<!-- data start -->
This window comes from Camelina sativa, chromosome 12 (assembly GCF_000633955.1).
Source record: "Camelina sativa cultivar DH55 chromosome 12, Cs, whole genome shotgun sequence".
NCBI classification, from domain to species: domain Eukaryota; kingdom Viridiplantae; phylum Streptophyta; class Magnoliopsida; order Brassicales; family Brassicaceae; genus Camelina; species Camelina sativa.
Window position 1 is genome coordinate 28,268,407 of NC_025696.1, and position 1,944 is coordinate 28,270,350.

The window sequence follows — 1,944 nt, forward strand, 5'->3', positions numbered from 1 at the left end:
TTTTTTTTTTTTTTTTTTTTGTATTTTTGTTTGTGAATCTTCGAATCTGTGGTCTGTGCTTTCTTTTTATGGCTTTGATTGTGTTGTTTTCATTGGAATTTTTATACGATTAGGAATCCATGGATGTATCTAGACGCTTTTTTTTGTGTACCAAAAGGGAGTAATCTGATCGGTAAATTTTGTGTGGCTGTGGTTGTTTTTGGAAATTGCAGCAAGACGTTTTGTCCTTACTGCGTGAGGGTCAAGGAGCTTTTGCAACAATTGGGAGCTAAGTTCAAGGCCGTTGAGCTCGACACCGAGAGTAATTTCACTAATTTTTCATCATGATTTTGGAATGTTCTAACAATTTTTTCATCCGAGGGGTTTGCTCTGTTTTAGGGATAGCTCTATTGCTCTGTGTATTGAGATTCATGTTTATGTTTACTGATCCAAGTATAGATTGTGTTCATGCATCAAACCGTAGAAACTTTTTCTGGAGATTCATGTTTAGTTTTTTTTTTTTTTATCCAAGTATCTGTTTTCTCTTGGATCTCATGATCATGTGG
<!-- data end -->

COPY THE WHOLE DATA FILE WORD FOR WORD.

This window comes from Camelina sativa, chromosome 12 (assembly GCF_000633955.1).
Source record: "Camelina sativa cultivar DH55 chromosome 12, Cs, whole genome shotgun sequence".
NCBI classification, from domain to species: domain Eukaryota; kingdom Viridiplantae; phylum Streptophyta; class Magnoliopsida; order Brassicales; family Brassicaceae; genus Camelina; species Camelina sativa.
Window position 1 is genome coordinate 28,268,407 of NC_025696.1, and position 1,944 is coordinate 28,270,350.

The window sequence follows — 1,944 nt, forward strand, 5'->3', positions numbered from 1 at the left end:
TTTTTTTTTTTTTTTTTTTTGTATTTTTGTTTGTGAATCTTCGAATCTGTGGTCTGTGCTTTCTTTTTATGGCTTTGATTGTGTTGTTTTCATTGGAATTTTTATACGATTAGGAATCCATGGATGTATCTAGACGCTTTTTTTTGTGTACCAAAAGGGAGTAATCTGATCGGTAAATTTTGTGTGGCTGTGGTTGTTTTTGGAAATTGCAGCAAGACGTTTTGTCCTTACTGCGTGAGGGTCAAGGAGCTTTTGCAACAATTGGGAGCTAAGTTCAAGGCCGTTGAGCTCGACACCGAGAGTAATTTCACTAATTTTTCATCATGATTTTGGAATGTTCTAACAATTTTTTCATCCGAGGGGTTTGCTCTGTTTTAGGGATAGCTCTATTGCTCTGTGTATTGAGATTCATGTTTATGTTTACTGATCCAAGTATAGATTGTGTTCATGCATCAAACCGTAGAAACTTTTTCTGGAGATTCATGTTTAGTTTTTTTTTTTTTTATCCAAGTATCTGTTTTCTCTTGGATCTCATGATCATGTGG